Yeats himself was clearly embarrassed by the portrait: in March 1904 he was to inscribe a copy belonging to John Quinn12 (recently sold to a private buyer from the collection of Milton McC. Gatch13),

There was to have been a picture of some incident in the play but my father was too much of a portrait painter not to do this instead. I was alarmed at the impudence of putting a portrait in my first work, but my father was full of ancient & modern instances. (See Plates 33 and 5 above, p. 17).

And in the Roth copy now in the Harry Ransom Humanities Research Center, Austin, Yeats reiterated that he had had little choice in the matter:

It was my father who insisted on the portrait for he refused to consider any body’s diffidence where a portrait was concerned, it was also his insistence that kept me bearded.

Plate 33. Frontispiece portrait of W. B. Yeats by John Butler Yeats (1886) in John Quinn’s copy of Mosada: A Dramatic Poem with W. B. Yeats’s 1904 inscription. Courtesy of Maggs Bros., London.

As can be seen from the Gatch inscription however, his embarrassment did not prevent him sending copies out for review.

Yeats himself kept no copy, and it would seem that none were sent to the six British Copyright libraries. Thin and flimsy as they were, they were all too easily lost. At present I know of only two copies in Ireland, that in the collection which I sold to the Dublin City Library in 1965, and the one in the National Library of Ireland, which it acquired in 2010. A third is claiming temporary residence there. In Britain I know of three, two in the Bodleian Library, and the one from the Gatch Collection described above, but all the other copies I know of are, I believe, in the USA—though, given the present secrecy of auction houses regarding their buyers, it is impossible to tell.14

My numbered census below, however, ranges beyond the fifteen copies of which I now know the whereabouts, or have recently seen, all but four of which are in institutional libraries. I begin the census with the only known review copy, because it was no doubt dispatched as soon as copies were received from the printers. Measurements are in centimetres, and in each case, the paper as described is that of the wrapper. It goes without saying that the measurements and paper types of those copies that neither I nor my informants have seen cannot be given, being unknown.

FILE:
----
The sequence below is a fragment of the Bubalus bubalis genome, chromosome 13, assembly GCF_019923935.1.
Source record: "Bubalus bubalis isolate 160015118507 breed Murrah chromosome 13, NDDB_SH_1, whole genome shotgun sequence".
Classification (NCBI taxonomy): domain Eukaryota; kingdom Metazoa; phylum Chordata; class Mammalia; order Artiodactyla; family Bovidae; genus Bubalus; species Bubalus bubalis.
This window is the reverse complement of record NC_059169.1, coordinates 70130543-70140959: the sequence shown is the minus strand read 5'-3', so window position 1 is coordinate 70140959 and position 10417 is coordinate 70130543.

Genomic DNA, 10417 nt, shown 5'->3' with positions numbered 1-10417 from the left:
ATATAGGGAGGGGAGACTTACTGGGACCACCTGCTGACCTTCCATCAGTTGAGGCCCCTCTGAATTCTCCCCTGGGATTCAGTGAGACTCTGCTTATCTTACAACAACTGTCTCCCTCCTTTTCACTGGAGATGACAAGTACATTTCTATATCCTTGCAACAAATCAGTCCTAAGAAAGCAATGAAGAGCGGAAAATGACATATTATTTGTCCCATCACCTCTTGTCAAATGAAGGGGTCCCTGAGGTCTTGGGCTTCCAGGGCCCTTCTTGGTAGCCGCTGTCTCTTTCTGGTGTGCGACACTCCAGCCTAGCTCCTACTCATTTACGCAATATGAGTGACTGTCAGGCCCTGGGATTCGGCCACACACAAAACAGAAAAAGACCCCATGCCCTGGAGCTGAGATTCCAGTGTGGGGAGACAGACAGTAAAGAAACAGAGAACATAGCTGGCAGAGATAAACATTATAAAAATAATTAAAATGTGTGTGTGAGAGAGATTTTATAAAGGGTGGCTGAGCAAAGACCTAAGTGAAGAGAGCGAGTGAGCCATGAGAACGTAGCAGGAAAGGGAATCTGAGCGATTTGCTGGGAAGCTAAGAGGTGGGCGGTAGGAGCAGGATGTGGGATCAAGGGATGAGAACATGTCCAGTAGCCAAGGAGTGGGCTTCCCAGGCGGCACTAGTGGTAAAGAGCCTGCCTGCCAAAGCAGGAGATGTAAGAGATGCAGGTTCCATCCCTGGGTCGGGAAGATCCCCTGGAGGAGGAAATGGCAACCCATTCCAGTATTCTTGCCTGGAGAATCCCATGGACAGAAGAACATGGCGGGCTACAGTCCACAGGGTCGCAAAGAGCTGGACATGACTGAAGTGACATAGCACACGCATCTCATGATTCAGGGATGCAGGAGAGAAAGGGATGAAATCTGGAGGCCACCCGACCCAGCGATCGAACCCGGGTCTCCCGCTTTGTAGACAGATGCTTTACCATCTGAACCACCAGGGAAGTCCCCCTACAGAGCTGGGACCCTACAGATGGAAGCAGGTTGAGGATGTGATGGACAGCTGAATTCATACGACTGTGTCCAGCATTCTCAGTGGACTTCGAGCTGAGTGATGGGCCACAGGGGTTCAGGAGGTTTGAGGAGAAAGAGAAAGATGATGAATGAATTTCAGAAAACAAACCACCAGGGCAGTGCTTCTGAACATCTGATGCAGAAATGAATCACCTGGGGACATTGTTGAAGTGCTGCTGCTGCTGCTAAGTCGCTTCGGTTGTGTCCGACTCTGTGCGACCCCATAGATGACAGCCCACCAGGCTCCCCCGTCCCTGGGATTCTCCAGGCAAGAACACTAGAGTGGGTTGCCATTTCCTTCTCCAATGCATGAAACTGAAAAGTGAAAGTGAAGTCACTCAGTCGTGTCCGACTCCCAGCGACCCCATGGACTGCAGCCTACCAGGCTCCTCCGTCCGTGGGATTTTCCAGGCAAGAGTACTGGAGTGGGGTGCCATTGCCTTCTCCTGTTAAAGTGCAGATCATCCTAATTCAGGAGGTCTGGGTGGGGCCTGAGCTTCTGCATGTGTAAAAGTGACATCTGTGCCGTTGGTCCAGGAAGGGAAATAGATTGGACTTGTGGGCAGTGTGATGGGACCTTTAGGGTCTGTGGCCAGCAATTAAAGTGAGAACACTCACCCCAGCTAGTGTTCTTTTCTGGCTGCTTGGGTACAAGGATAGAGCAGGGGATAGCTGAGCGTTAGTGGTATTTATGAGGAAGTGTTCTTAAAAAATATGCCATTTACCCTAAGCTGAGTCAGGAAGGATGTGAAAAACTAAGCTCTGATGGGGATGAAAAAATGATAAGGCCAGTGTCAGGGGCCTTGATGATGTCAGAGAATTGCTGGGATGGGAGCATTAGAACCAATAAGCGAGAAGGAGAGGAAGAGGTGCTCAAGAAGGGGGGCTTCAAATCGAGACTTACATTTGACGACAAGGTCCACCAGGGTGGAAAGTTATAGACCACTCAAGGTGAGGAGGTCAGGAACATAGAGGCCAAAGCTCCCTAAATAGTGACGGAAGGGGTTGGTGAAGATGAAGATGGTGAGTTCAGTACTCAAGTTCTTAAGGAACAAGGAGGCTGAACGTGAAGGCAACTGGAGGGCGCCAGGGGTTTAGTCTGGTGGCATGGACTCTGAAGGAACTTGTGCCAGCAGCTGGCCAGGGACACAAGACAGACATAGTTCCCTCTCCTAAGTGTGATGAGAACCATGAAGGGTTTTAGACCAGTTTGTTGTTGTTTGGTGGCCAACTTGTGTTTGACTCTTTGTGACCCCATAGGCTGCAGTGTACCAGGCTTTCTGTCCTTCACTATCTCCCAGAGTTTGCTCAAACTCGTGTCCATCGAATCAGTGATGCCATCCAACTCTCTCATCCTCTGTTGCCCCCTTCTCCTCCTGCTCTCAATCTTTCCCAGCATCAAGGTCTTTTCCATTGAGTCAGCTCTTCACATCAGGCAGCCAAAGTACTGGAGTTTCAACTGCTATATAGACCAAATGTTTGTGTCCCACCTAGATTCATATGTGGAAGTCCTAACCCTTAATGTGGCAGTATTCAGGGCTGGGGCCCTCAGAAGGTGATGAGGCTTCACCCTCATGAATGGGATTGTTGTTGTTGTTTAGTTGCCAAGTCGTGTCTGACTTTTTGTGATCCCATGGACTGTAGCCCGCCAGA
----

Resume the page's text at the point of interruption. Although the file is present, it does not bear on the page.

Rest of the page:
1. Milton McC. Gatch collection, ex-Quinn (sold by Maggs Bros. in 2015 to a private buyer) 21.5 × 13.8, plain paper. Front cover inscribed ‘For Review with the Author’s compliments’—circular stain on bottom half of front cover, lower extremities frayed, inner hinges restored. Inscribed to John Quinn (see above), lot 11340 in the Quinn sale, where it fetched $300.00. This, later the W. Van R. Whitall copy, was sold to Morton McMichael by mid-1935, possibly the presentation copy sold at Hodgson’s on 20/6/34, lot 62, bought by Maggs for £40.00.15 It was eventually sold to McC. Gatch at Sotheby’s New York, 17 December, 1992, lot 345, $60,000.

It seems logical to assume that other review copies could still be extant. As none of the currently ‘known but unaccounted for’ copies (see list below) has ever been described as a review copy, the following brief account of known reviews is listed below.

The DUR review copy. The notice above (p. 240) surely indicates that the DUR had itself received a copy.

The Freeman’s Journal review copy. Used to review Mosada on 27 November 1886, 5—‘When “Mosada” was first published in the Dublin University Review, we freely expressed our sense of its many excellences, and our appreciation of the promise that it gave. With sincere pleasure, therefore, we welcome its republication, and our only regret is that the author should have limited the edition to a very small number of copies’ (5).

The Graphic review copy. Used to review Mosada on 26 March 1887, ‘A very striking, though brief, dramatic sketch is “Mosada: A Dramatic Poem”’ (23).

The Manchester Guardian review copy. Although not reviewed at the time of publication, Mosada is referred to in ‘Books of the Week’ on 15 October 1888, when reviewing Fairy and Folk Tales of the Irish Peasantry, WBY’s ‘tendency to mysticism and Orientalism, well known to those who are familiar with his striking lyrics and his more ambitious “Mosada” are real helps towards the due appreciation of the unwritten poetry of the most mystical people in Western Europe’ (7).